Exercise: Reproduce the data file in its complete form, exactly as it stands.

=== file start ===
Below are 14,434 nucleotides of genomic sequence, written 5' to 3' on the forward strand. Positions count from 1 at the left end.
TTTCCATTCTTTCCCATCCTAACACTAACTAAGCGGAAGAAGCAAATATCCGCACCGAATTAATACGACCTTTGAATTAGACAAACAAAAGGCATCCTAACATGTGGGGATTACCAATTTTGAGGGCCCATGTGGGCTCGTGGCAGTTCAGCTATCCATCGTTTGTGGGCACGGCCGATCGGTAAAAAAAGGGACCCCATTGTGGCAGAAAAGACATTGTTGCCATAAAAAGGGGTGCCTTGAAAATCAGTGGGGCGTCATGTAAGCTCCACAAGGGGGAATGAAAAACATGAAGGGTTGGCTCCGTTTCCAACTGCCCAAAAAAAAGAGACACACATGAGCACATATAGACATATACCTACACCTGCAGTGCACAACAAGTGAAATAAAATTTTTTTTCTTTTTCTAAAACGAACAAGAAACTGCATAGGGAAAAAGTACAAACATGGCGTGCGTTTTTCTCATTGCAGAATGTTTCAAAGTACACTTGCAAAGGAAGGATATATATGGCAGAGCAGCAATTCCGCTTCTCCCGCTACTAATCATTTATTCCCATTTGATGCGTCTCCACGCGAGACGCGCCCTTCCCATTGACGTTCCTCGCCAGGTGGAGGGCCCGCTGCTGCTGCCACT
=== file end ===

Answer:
Below are 14,434 nucleotides of genomic sequence, written 5' to 3' on the forward strand. Positions count from 1 at the left end.
TTTCCATTCTTTCCCATCCTAACACTAACTAAGCGGAAGAAGCAAATATCCGCACCGAATTAATACGACCTTTGAATTAGACAAACAAAAGGCATCCTAACATGTGGGGATTACCAATTTTGAGGGCCCATGTGGGCTCGTGGCAGTTCAGCTATCCATCGTTTGTGGGCACGGCCGATCGGTAAAAAAAGGGACCCCATTGTGGCAGAAAAGACATTGTTGCCATAAAAAGGGGTGCCTTGAAAATCAGTGGGGCGTCATGTAAGCTCCACAAGGGGGAATGAAAAACATGAAGGGTTGGCTCCGTTTCCAACTGCCCAAAAAAAAGAGACACACATGAGCACATATAGACATATACCTACACCTGCAGTGCACAACAAGTGAAATAAAATTTTTTTTCTTTTTCTAAAACGAACAAGAAACTGCATAGGGAAAAAGTACAAACATGGCGTGCGTTTTTCTCATTGCAGAATGTTTCAAAGTACACTTGCAAAGGAAGGATATATATGGCAGAGCAGCAATTCCGCTTCTCCCGCTACTAATCATTTATTCCCATTTGATGCGTCTCCACGCGAGACGCGCCCTTCCCATTGACGTTCCTCGCCAGGTGGAGGGCCCGCTGCTGCTGCCACT